What we have today has 4 competing Gospels, none of which tell the same story. Each of which was written with the purpose in mind of the original author, subject to the redactions and edits of unknown others as they were handed down. Then there are the undisputed writings of Paul vs later texts touching faith and practice. And everyday Christians didn’t have access to it until after, sometimes long after, the 15th Century invention of the printing press.

    I think most Christians today think as Tracy and they measure the validity of modern Christian experience by the New Testament, creeds & confessions. But there are texts in the canon that 2nd Century Christians distrusted because they didn’t match up with their pre-scriptural faith. There are texts in the canon that have been used to devalue, exclude, punish and even murder LGBTQ Christians still today.

    I don’t trust what is called scripture. I have an educated and healthy skepticism about it. And so I also have very mixed feelings about embracing it as authoritative. Our oldest Christian forebearers survived with a pre-scripture religious experience that wasn’t dependent on text or creed, that wasn’t dictated by huge institutions citing the constraints of ancient documents and contrived ecclesiastical confessions.

    1. Thanks, David.

      I think you may be somehow misreading Tracy – she is a regular contributor here and, although of course I cannot speak for her, I think she is as irritated by the way the scriptures are used as you express here. That, in any case, is how I read her comment.

      I am not sure what you mean by “a pre-scripture faith” and “a pre-scripture religious experience”. Jesus and his early followers used the Hebrew Bible and the Septuagint. Agreed there were some texts used that are not included in 2018 Bibles. And agreed that the process to get to our 2018 Bibles was messy, and that our Bibles still vary. And we haven’t even begun on the stele and sutras found in China… In my experience, individuals (and Christian communities) create their own “canon” – parts of the Bible they read a lot; parts of the Bible they read seldom or never; and other extra-biblical texts they refer to and that are significant in their lives.


      1. Yes, Father B, I know that Tracy is a regular contributor, however I don’t believe that I misread her intent, that someone isn’t a true Christian unless they measure up to her understanding of a Christian as a “follower of Christ by radiating from the NT words of Jesus.” To me, that is very much a test, a judgement of someone’s authentic Christianity based on how well it measures up to her understanding, drawn from the authority that she has given to the “scriptures/New Testament.”

        Pre-scripture faith, pre-scripture religious experience = the first 200 years of the Church without a New Testament.

        Perhaps you missed this qualifier;
        “Aside from the Hebrew Canon, the Christians of the first 200 or so years of the Church’s life had a pre-scripture faith.”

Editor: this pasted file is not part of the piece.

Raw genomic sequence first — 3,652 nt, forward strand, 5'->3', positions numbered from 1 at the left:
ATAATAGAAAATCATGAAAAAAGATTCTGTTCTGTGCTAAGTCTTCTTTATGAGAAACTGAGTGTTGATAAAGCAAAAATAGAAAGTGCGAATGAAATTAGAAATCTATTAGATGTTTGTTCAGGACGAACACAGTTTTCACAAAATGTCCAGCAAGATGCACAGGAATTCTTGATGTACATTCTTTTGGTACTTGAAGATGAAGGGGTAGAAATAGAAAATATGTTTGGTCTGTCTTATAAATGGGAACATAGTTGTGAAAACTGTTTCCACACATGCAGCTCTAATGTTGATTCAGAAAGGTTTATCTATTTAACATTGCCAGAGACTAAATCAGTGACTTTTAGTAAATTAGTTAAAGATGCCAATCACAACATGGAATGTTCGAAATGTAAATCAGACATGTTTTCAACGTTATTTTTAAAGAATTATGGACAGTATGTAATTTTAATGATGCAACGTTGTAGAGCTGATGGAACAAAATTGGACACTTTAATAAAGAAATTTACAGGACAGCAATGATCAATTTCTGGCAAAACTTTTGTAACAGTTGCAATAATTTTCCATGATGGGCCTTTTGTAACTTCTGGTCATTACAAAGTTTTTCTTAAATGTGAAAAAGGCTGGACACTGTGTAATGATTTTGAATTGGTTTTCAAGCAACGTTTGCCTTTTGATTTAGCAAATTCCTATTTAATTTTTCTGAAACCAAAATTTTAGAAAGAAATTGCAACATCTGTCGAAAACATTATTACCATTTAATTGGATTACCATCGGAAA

I don’t think that bog standard messy begins to describe the process, but messy enough that 21st Century humans would be remiss to extend “authority” were it any other compilation of documents.

        PS – I’m not familiar with the stele and sutras found in China. Are these from a sect of Christians discovered there? If not, what would be the significance?

        1. Thanks, David. Tracy has also replied – I took Tracy’s point simply to be that a lot of people call themselves followers of Jesus but seem to lack his basic compassion, etc. Yes – that can be seen as a judgment, but I read it not as pointing to particular individuals, simply how hurtful many Christians can be – even in quoting the scriptures. I see you both as actually saying similar things in different ways.

          I am fascinated by the way Christianity is understood as a European religion when it was far more Asian in its earlier days. I have seen the Xi’an stele – there is a version of Christianity far more recognisable in that Asian context.


          1. I got the Wikipedia read on the stele and the sutras. Nestorian Christians associated with the Eastern Syriac Church. Fascinating, I never realized that there were ancient Christians in China who predated the Roman Church’s missionaries by almost a millennia.

          2. Thanks, David. I am very interested in all this and, when I find/make the more time required, I might blog about how this changes much of the ideas of Christianity that a lot of people hold. Blessings.

          3. One thing that I really liked in some of the translation were the colorful names for the Trinity, God, Jesus, etc.

  6. Sorry David, I was trying to be succinct, I have a tendency to go on a bit which I have been trying to work on!

    ‘In my experience, individuals (and Christian communities) create their own “canon” – parts of the Bible they read a lot; parts of the Bible they read seldom or never; and other extra-biblical texts they refer to and that are significant in their lives.’

    Very accurate Bosco!

    And there is some lovely verse in places in the Bible which whilst inspirational I am not sure it reflects the teachings of Jesus, but I read it anyway, for the familiarity and comfort.

    Yes, I am aware of the history of the Bible, as one of my former mentors described it ‘the Bible didn’t just fall from the sky via an angel!’

    For me if Jesus didn’t say it I’m not convinced it matters, and he never mentioned homosexuality, let alone teach that it is a sin.